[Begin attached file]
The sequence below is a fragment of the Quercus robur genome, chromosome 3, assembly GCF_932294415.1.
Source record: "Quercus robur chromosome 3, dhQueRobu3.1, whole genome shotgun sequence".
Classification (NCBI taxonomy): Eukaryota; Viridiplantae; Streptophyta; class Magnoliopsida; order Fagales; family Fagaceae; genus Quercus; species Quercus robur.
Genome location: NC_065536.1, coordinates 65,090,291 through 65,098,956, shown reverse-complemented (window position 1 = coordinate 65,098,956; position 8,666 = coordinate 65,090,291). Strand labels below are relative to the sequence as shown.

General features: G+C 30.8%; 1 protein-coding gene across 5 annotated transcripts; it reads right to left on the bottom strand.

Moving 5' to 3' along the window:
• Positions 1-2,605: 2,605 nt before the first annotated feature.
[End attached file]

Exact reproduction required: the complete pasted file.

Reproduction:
The sequence below is a fragment of the Quercus robur genome, chromosome 3, assembly GCF_932294415.1.
Source record: "Quercus robur chromosome 3, dhQueRobu3.1, whole genome shotgun sequence".
Classification (NCBI taxonomy): Eukaryota; Viridiplantae; Streptophyta; class Magnoliopsida; order Fagales; family Fagaceae; genus Quercus; species Quercus robur.
Genome location: NC_065536.1, coordinates 65,090,291 through 65,098,956, shown reverse-complemented (window position 1 = coordinate 65,098,956; position 8,666 = coordinate 65,090,291). Strand labels below are relative to the sequence as shown.

General features: G+C 30.8%; 1 protein-coding gene across 5 annotated transcripts; it reads right to left on the bottom strand.

Moving 5' to 3' along the window:
• Positions 1-2,605: 2,605 nt before the first annotated feature.